AGTA GemFair™ Tucson Daily Report
Sunday, February 7, 2010

Selling The Big Three

Tucson, Arizona, Feb. 7, 2010-In tough times the classics usually prevail, but bread and butter gems like ruby, sapphire, and emerald have taken a bit of a hit in the weak economy, although fine goods continue to sell well.

Niveet Nagpal of the Los Angeles-based Omi Gems says that sales for typical bestsellers like 5-carat sapphires are down. "People are looking for something different, more unique, and larger," says Nagpal during the American Gem Trade Association GemFair™. He cites strong sales for finer goods, but laments that they're difficult to find. "There's a greater shortage and higher prices than we’ve experienced in a while."

Yet Jack Abraham, a N.Y.-based loose gem wholesaler and jewelry manufacturer, is extremely optimistic about the business, noting that 2009 was a solid year. He attributes his success to the fact that he specializes in the precious trio since he began in the trade 31 years ago.

gf "People come to me for ruby, emerald and sapphire because they know that is my niche," he explains, noting that every item he sells comes with a certificate from a reputable gem lab. He grieves that the worst thing for the business has been glass-filled rubies. "We might as well call it red glass with pink corundum," he quips, citing that’s it's more difficult to score untreated ruby than untreated sapphire. He adds that prices for sapphires from Kashmir have been erratic, but Ceylon and Madagascar goods are yielding healthy price increases.

Among the many topics discussed at the closed-door Gemstone Industry & Laboratory Conference (GILC) at the Tucson Convention Center Feb. 5 was treated ruby. Sushil Goyal, GILC Chairman and owner of the N.Y.-based Liberty Gems, reports that a committee was formed to develop nomenclature for glass-filled ruby. "We're looking for an acceptable commercial name with proper disclosure language for this product," describes Goyal, citing words like composite and hybrid as possible terms. The group is in favor of a separate category for this material, which costs about 1/10th the price of natural goods.

When properly disclosed, Goyal says there is a place for this material in the market. He says there are many misconceptions about glass-filled ruby, denouncing that what is on the market is more glass than corundum. "The lowest cases we've found were 70 percent corundum/30 percent glass," he explains. The committee plans to offer recommendations to GILC before the next CIBJO Congress in Munich, Germany Feb. 19-22.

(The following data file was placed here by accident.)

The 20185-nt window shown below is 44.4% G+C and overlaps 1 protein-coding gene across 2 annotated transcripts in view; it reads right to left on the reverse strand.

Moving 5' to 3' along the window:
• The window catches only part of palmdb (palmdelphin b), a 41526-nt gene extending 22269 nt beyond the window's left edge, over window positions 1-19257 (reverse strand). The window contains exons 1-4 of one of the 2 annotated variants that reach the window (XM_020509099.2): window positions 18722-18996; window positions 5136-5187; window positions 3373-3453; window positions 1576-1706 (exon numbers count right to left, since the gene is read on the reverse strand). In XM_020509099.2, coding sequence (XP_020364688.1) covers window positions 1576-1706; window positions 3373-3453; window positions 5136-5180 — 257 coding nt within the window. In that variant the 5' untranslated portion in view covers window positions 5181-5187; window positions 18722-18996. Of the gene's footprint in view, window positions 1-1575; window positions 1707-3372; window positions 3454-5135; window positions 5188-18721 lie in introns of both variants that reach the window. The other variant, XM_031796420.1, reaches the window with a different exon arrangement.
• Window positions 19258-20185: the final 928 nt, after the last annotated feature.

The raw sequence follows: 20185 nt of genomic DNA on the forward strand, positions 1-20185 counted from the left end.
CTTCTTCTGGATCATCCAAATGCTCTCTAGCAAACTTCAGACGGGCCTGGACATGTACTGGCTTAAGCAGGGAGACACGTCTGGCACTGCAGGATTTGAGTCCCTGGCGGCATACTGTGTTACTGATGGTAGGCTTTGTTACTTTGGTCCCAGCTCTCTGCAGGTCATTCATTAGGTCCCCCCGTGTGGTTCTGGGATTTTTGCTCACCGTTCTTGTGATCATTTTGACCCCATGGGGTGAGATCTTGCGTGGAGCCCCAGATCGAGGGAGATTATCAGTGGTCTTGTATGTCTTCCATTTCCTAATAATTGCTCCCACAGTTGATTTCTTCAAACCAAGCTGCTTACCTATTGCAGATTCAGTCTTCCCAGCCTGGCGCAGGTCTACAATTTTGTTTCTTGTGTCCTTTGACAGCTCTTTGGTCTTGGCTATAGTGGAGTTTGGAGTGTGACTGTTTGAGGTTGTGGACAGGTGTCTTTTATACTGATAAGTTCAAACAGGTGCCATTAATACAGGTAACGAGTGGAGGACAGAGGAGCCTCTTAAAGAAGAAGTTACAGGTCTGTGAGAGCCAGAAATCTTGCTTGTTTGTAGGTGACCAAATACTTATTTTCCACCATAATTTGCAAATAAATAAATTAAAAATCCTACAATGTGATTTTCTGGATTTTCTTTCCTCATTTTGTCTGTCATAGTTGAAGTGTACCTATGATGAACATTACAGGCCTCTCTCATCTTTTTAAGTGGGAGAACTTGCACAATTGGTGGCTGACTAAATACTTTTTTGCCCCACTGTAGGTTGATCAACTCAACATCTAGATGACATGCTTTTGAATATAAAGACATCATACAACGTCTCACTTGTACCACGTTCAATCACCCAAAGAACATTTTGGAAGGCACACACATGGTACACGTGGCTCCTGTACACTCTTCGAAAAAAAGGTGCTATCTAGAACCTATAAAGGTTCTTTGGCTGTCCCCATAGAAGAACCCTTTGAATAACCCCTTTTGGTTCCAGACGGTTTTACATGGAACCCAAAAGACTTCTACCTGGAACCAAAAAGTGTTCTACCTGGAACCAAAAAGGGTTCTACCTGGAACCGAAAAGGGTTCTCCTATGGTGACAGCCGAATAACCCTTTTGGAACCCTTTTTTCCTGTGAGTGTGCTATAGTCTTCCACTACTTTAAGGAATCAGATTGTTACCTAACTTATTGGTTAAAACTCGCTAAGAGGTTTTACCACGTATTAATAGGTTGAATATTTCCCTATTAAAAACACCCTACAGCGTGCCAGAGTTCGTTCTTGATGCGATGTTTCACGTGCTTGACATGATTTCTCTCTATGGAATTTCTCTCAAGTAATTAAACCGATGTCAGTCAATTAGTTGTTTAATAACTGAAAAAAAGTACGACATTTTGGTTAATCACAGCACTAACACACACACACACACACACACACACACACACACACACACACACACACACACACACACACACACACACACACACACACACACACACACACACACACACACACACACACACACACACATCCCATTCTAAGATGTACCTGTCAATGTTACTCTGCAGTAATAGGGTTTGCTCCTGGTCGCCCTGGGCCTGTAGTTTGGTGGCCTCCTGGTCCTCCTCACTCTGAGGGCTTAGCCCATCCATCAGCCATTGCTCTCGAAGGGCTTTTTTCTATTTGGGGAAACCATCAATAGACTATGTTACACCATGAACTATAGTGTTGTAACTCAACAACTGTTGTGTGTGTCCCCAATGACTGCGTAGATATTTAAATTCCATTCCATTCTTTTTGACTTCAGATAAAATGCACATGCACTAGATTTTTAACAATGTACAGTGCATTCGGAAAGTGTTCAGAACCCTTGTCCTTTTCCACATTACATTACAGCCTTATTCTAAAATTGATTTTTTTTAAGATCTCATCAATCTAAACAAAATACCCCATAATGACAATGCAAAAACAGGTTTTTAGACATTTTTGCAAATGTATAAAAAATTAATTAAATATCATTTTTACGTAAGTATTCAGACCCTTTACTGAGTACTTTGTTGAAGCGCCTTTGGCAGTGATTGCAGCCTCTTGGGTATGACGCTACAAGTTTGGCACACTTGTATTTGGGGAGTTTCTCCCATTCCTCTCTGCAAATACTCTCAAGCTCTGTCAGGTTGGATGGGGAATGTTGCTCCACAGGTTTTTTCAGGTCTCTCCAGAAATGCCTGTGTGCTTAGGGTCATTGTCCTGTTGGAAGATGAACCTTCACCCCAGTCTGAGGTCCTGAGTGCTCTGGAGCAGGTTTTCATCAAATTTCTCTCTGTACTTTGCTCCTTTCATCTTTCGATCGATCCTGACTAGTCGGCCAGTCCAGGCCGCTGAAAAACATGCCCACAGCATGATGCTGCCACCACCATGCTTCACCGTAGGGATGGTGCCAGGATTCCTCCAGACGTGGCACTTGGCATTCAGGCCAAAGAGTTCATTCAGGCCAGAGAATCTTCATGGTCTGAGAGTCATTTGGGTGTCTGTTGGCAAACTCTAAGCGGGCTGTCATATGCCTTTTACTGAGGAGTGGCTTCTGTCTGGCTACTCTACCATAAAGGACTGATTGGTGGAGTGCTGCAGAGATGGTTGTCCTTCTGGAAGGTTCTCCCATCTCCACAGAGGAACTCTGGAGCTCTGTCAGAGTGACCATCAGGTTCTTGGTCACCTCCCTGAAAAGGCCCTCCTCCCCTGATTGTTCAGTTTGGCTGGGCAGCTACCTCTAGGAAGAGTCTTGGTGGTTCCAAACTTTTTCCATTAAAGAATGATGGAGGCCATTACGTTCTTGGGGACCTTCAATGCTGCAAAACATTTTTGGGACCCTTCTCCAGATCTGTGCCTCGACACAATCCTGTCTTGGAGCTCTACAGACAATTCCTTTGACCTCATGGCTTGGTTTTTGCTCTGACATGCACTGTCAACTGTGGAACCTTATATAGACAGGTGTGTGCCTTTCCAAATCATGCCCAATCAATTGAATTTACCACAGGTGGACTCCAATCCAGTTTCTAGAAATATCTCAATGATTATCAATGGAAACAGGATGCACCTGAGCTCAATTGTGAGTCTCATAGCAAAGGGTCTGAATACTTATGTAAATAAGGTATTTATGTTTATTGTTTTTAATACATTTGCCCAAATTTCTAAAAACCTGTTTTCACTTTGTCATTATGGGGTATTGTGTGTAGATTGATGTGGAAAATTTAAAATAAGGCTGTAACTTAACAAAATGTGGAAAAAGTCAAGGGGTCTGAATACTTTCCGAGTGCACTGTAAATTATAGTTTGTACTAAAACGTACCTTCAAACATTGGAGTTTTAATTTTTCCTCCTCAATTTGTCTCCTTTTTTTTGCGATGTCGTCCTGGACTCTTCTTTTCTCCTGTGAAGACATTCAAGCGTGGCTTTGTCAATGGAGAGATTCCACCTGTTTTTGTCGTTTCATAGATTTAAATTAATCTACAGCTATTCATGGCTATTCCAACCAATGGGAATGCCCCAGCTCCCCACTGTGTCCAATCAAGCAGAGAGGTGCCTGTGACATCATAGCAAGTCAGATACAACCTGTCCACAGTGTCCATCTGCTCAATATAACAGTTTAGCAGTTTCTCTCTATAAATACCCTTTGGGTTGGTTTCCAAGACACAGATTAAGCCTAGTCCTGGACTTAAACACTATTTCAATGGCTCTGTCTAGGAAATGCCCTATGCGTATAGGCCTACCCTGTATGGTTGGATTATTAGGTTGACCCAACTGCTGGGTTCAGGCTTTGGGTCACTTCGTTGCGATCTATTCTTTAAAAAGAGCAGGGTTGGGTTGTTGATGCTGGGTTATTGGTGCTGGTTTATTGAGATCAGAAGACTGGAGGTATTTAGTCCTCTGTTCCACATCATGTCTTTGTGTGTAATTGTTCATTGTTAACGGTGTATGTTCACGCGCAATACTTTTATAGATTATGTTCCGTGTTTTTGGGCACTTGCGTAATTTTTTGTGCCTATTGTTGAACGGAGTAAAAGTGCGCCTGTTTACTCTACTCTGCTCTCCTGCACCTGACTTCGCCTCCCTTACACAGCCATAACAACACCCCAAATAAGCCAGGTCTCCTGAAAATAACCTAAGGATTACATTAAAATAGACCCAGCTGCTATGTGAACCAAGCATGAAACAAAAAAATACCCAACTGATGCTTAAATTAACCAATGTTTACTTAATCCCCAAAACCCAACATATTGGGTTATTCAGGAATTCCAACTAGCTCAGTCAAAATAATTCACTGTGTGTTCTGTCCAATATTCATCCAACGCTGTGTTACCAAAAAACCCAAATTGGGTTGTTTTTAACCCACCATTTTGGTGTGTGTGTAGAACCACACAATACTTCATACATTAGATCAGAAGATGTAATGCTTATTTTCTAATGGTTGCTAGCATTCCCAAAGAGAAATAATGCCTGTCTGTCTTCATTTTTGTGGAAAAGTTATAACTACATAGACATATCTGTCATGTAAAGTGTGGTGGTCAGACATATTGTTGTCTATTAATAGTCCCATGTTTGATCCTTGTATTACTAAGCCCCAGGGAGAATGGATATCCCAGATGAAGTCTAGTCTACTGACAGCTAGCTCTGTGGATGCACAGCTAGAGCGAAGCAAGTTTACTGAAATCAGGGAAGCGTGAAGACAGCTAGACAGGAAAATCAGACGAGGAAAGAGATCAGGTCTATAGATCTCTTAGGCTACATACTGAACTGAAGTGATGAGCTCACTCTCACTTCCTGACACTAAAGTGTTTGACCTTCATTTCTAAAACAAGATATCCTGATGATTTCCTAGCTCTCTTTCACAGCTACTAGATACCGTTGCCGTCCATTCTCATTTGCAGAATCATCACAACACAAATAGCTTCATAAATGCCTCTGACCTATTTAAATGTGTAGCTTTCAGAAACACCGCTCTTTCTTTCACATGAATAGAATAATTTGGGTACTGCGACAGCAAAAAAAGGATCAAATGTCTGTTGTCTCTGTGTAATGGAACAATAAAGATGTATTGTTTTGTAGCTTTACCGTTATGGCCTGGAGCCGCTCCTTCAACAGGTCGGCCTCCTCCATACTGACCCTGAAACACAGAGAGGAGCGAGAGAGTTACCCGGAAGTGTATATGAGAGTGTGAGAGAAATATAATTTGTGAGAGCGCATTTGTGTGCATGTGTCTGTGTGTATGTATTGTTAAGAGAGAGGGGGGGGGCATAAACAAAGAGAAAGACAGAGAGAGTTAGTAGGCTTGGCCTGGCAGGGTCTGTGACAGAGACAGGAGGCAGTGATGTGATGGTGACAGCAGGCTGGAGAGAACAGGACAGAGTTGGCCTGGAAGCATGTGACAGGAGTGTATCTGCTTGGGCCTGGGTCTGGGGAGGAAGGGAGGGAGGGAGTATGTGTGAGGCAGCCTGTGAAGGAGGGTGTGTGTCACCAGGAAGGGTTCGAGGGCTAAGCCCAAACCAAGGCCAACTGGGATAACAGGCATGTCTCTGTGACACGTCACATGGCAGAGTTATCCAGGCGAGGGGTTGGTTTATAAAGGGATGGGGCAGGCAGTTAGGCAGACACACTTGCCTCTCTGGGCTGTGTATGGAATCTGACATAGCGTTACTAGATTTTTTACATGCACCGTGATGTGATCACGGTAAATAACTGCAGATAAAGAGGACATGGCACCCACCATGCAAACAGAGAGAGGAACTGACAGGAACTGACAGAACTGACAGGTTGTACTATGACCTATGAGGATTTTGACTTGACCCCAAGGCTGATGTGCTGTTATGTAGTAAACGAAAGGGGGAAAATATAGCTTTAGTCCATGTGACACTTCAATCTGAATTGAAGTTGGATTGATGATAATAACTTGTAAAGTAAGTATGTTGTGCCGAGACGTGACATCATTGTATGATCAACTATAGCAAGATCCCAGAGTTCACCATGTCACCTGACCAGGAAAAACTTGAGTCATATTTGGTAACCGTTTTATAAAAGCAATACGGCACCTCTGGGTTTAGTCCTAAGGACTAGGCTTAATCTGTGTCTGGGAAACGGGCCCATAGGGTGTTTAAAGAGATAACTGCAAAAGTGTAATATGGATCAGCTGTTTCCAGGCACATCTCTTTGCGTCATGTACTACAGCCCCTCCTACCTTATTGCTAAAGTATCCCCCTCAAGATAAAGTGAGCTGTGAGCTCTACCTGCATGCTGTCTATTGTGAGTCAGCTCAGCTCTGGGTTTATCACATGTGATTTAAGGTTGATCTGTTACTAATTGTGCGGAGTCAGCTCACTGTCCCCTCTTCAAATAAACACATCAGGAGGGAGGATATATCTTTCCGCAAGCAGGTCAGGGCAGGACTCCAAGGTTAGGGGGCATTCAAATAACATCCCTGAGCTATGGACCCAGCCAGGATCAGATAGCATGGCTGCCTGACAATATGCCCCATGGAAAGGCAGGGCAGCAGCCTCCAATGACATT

It also was suggested that separate disclosure codes be created for oil and resin filled emerald, says Goyal, who notes that resin is a permanent treatment and should be treated differently than oil, which can be removed. A GILC committee was formed to address this issue and others related to emerald. Abraham notes that he only deals in oiled emeralds, mainly from Colombia and some from Zambia, allowing him to remove everything and put in the traditional oil he prefers to use.

Overall, business has been strongest for blue and fancy-colored sapphires at the show, with mixed responses regarding ruby and emerald sales.

Cutting It Up At The GemFair
Gem cutters at the American Gem Trade Association GemFair™ are finding that buyers love classic cuts with a twist. In this challenging economy, custom jewelers and designers are looking for products that are different but easy to set.

gfClay Zava of Zava Master Cuts in Carrboro, North Carolina says that if the past year of this challenging economy has taught him anything, it is to be even more who he is. "I'm a classical cutter, so when you look at my gemstones you don’t say that's a Zava. But what should speak to you is quality," he describes. "The gemstones transcend the cut, and I use the cut as a tool."

He says buyers want beautiful things and will pay for better quality, noting that his business has been on an upswing since December. "Probably the one category that has fallen off for me has been smaller gemstones," he says, noting that the most popular gems are tourmalines, garnets and zircons. He also does well with screaming sphene and peachy topaz.

gfCutter Larry Woods for Jewels from the Woods in Blanco, Texas says his retailers thank him for helping them "enjoy the jewelry business again." By recreating standard shapes that are easy to set, Woods says it has opened up new avenues for jewelers to make a profit. He says a little bit of everything is selling for him from spessartite and aquamarine to rhodolite and sunstone. Mostly moderately priced goods.

Many of the cutters at the AGTA GemFair™ were pleased with business. Stephen Avery says the buying trend is coming back. The Lakewood, Colorado-based cutter says buyers are restocking again with nice, high-end goods. "There has been a different energy here," Avery explains. "We may not have seen the quantity of buyers we would’ve liked, but we were pleasantly surprised with the quality. We surpassed our sales last year by the second day of the show."

Like Zava and others, Avery says he has focused on doing the things he loves, like his color sets that combine such gems as tanzanite and rubellite. "I expanded my repertoire in sets and it really paid off. They were among my bestsellers."

Ruby ring, 4.60 carats, Jack Abraham
Sapphire ring, 8.26 carats, Jack Abraham
Emerald ring, 7.91 carats, Jack Abraham
Clay Zava: tanzanite: tricheck cut 31.94 ct. - 2010 Cutting Edge award winner and mint tourmaline: tricheck cut 20.96 ct. 2003 Cutting Edge award winner
Larry Woods color-change garnet

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